Coronavirus death toll in UK increases by 847 bringing total to 14,576

A total of 14,576 patients have died in hospital after testing positive for coronavirus in the UK, up by 847 from 13,729 the day before.

The Department of Health said as of 9am on Friday 17 April, a total of 438,991 coronavirus tests had been carried out, with 108,692 testing positive.

Another 738 patients who tested positive for Covid-19 have died in hospitals in England, according to the NHS.

Scotland recorded another 58 deaths, bringing the country's total to 837, Nicola Sturgeon confirmed.

In Wales another 11 hospital patients have died, bringing the total fatalities to 506.

The coronavirus death toll in Ireland has risen to 530, with 44 further deaths reported on Friday, the National Public Health Emergency Team has announced.

The figures come as a leading physician has warned Britain will face “further waves” of coronavirus and has "probably the highest death rates in Europe" because the Government was “too slow” to act.

Professor Anthony Costello says the government was 'too slow' to act on coronavirus. Credit: PA

Professor Anthony Costello, of University College London’s Institute for Global Health, told a committee of MPs that the “harsh reality” is that “we were too slow with a number of things”.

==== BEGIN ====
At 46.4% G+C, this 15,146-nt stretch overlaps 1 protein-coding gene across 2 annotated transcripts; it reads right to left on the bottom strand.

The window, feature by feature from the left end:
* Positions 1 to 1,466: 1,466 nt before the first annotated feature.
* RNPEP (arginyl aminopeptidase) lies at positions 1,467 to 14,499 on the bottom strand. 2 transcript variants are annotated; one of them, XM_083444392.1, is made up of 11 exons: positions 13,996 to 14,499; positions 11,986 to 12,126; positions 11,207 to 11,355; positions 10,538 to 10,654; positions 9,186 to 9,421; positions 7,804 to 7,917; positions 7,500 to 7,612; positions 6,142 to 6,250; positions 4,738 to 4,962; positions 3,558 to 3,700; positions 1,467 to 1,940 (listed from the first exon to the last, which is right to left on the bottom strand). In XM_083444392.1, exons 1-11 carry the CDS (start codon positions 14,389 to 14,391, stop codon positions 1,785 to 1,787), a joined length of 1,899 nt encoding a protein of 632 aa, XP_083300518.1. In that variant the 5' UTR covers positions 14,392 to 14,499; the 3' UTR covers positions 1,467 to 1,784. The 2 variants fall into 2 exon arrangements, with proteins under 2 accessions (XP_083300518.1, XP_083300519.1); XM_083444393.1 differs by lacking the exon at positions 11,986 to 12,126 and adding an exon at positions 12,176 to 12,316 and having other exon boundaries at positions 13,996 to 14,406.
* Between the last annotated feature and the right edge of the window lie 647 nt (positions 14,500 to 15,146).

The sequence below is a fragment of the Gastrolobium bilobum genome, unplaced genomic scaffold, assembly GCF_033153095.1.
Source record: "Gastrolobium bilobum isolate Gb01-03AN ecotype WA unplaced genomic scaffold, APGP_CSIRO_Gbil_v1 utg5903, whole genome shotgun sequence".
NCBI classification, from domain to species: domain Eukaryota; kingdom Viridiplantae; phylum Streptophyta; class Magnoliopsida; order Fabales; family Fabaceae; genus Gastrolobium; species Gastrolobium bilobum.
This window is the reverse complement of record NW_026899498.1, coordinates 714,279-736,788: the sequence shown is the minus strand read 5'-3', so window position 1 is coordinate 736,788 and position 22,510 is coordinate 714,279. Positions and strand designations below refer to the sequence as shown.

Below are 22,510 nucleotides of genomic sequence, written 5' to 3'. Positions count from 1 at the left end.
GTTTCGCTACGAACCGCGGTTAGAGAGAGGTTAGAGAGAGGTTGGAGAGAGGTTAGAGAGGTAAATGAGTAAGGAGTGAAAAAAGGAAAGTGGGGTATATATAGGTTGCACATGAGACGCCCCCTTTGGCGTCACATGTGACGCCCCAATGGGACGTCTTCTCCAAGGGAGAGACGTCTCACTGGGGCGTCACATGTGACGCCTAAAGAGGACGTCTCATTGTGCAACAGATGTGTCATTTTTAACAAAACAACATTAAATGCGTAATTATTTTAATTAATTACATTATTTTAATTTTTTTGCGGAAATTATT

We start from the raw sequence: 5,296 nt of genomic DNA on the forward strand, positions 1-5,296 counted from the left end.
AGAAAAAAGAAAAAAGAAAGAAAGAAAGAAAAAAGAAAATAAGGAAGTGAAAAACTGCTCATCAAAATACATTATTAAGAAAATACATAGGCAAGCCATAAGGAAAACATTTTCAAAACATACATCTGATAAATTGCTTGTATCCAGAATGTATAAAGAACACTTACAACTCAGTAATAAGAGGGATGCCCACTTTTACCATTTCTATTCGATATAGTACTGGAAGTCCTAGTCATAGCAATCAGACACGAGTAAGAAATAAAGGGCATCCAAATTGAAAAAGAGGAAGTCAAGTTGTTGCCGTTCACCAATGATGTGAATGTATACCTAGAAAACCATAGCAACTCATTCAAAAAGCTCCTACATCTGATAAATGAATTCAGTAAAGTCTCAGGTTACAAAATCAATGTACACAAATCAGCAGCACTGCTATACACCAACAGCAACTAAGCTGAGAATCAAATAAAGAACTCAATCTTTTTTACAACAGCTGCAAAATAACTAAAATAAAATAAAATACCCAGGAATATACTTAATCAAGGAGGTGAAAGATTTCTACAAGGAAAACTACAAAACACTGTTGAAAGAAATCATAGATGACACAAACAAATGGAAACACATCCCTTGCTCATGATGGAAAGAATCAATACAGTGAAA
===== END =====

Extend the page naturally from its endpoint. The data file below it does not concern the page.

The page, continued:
“What were the system errors that led us to have probably the highest death rates in Europe?” he asked.

“If we’re going to suppress the chain of transmission of this virus in the next stage we all hope that the national lockdown and social distancing will bring about a large suppression of the epidemic so far – but we’re going to face further waves,” he added.

Prof Costello, giving evidence to the Commons Health and Social Care Committee, said we “should not have any blame at this stage” but that “we can make sure in the second wave we’re not too slow”.

Health Secretary Matt Hancock announced that testing will be expanded to those in the police, fire service and prisons, as well as critical local authority workers, the judiciary and Department for Work and Pensions staff - where required.

It follows criticism of a gulf between those being tested and the testing capacity, with just 16,000 tests being conducted in the 24 hours up to 9am on Wednesday, despite 35,000 tests being available.

Mr Hancock confirmed to the committee that more than 50,000 NHS workers have now been tested for coronavirus.

Coronavirus: Everything you need to know